Data politics encompasses the political aspects of data including topics ranging from data activism, open data, and open government. The ways in which data is collected, accessed, and what we do with that data has changed in contemporary society due to a number of factors surrounding issues of politics. An issue that arises from political data is often how disconnected people are from their own data, rarely gaining access to the data they produce. Large platforms like Google have a “better to ask forgiveness than permission” stance on data collection to which the greater population is ignorant, leading to movements within data activism.
Data collection has had a long history, but the way humans are involved in its collection has grown exponentially in the years since the dot-com boom of the 1990s and the market crash in 2008. The primary goal of platforms like Google, Facebook, and Amazon is data collection through the applications and services they provide to consumers, such as wearable technology like Fitbit and Apple Watch, as well as home devices like Google Nest and Amazon Alexa. The purpose of these devices becomes clearer when consumers understand the immense amounts of data that are being exhausted and sold to advertisers and data brokers. Some scholars note the resemblance of platforms to sovereign states with their power and populations, as well as their surveillance capabilities. More recently, data collection has been seen as a trade-off, privacy is disregarded and in return, consumers gain access to convenient applications and devices to stay connected.
The principles behind open government data are data that are free to use without restrictions, available for reuse, unlicensed and non-discriminatory. Other academics feel open government data should be focused on servicing citizen’s needs, rather than just providing them with raw data. This process would require training individuals to analyse data while also including them in the management and planning of data. Having access to government schedules does little for public engagement, but creating plans surrounding public issues, such as health and wellness, and making that data available may have positive impact on citizens lives. This type of practice has been called open innovation, which focuses on the collaborative aspects of open government. Speaking to the idea of open innovation, it has been said that although there should be no restriction on data availability, the focus on data for public policy and commercial use should be most important such as economic and transportation data.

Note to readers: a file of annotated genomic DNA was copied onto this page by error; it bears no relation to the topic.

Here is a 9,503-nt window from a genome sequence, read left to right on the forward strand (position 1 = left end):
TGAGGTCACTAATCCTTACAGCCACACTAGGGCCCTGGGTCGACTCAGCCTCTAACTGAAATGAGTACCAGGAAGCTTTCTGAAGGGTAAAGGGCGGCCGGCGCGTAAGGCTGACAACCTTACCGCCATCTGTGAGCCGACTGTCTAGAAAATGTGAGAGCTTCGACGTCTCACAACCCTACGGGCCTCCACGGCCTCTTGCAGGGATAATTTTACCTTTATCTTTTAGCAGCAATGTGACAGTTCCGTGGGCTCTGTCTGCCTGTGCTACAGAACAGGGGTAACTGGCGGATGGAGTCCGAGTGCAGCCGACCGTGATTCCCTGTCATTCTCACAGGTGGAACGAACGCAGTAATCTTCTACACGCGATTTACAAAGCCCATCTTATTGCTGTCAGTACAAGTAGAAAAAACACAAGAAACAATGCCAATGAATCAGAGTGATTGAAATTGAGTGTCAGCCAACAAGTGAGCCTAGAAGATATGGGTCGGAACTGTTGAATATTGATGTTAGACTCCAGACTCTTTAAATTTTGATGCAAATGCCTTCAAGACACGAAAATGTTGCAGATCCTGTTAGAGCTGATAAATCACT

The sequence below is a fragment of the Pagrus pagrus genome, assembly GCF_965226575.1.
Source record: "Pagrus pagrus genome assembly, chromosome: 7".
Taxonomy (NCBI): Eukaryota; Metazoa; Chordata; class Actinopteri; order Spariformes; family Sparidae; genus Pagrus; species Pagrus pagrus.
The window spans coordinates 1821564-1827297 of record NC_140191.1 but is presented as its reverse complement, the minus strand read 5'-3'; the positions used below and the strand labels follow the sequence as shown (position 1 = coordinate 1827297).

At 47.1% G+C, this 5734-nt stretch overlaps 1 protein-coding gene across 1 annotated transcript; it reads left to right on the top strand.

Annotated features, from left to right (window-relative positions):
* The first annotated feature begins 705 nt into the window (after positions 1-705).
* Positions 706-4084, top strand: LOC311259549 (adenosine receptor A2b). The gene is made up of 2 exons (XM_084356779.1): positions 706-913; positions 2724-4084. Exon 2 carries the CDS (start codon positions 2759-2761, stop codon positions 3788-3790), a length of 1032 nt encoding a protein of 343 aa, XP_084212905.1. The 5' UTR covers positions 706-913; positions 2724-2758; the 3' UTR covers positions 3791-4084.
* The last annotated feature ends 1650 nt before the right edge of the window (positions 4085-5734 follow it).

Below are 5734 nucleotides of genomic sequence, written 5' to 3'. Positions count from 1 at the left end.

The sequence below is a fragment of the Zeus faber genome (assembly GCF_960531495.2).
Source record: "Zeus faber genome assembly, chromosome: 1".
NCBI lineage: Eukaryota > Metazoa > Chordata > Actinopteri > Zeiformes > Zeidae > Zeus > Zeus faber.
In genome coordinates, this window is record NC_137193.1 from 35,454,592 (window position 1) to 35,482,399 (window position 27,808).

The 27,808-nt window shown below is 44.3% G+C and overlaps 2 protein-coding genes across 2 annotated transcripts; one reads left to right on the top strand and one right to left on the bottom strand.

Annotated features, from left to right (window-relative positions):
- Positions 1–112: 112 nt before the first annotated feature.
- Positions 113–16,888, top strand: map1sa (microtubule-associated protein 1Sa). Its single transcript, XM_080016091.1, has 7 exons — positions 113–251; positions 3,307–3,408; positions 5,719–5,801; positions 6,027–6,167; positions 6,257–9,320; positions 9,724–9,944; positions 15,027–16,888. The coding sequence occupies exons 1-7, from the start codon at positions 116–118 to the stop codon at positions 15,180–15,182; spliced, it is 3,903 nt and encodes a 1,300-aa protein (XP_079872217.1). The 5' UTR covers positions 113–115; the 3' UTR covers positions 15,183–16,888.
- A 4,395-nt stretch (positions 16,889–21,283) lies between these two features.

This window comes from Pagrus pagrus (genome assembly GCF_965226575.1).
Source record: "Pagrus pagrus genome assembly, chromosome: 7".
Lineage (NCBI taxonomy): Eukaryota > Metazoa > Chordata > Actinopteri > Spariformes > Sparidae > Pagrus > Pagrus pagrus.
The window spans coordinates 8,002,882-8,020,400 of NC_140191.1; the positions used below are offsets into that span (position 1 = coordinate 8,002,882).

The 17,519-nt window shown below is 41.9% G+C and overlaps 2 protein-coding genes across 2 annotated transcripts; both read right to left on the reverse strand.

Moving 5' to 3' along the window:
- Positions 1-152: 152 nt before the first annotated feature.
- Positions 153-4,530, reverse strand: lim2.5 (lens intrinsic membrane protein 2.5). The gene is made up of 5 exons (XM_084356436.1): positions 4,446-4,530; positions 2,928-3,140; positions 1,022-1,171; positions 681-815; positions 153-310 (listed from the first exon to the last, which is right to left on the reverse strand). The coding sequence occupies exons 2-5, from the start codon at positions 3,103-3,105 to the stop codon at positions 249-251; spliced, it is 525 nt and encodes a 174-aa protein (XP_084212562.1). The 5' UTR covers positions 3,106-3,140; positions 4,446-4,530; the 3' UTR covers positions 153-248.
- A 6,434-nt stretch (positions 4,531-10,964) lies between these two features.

In 2011 the Open Government Partnership was created requiring governments globally to adhere to standards relating to open government, including transparency, anti-corruption and promote technological innovation, and has been adopted by seventy-two countries, with more considered as eligible partners. Other efforts include the Global Open Data Index, a crowd-sourced index that scores and evaluates the openness of government data from a civic perspective. Global Open Data Index tries to answer the question of how government’s publish data and thus far does not assess the quality of data published.
The mass scale of data collection has created an asymmetrical power dynamic between state and citizens, some scholars say. Data politics is similar but different from data activism, focusing on civic data and making the government process of outputting data better. There are multiple levels to data politics although two standouts at the grassroots level, the protest of mass data collection and engagement with data. On a wider scale, the two approaches to data activism and data politics are called reactive, where large scale data collection threatens the freedoms and privacy of a society, and proactive, where open data and open government can illicit greater societal change, proactive activists are advocates of both open data and government and question the reality we live in. Data Politics shares traits of each approach in that the core values of data politics are open government data, but data politics also concerns data collection by governments, private corporations, and platforms. An example of a realm where data politics proactive was the protest of the elimination of the long form census. In Canada there are efforts like datalibre.ca, who advocate for the restoration of the long form census by creating a database of Canadian institutions that support and are against the cancellation of the census. This Canadian blog is proactive in its belief that publicly funded data should be open and free of charge to be used for positive social change.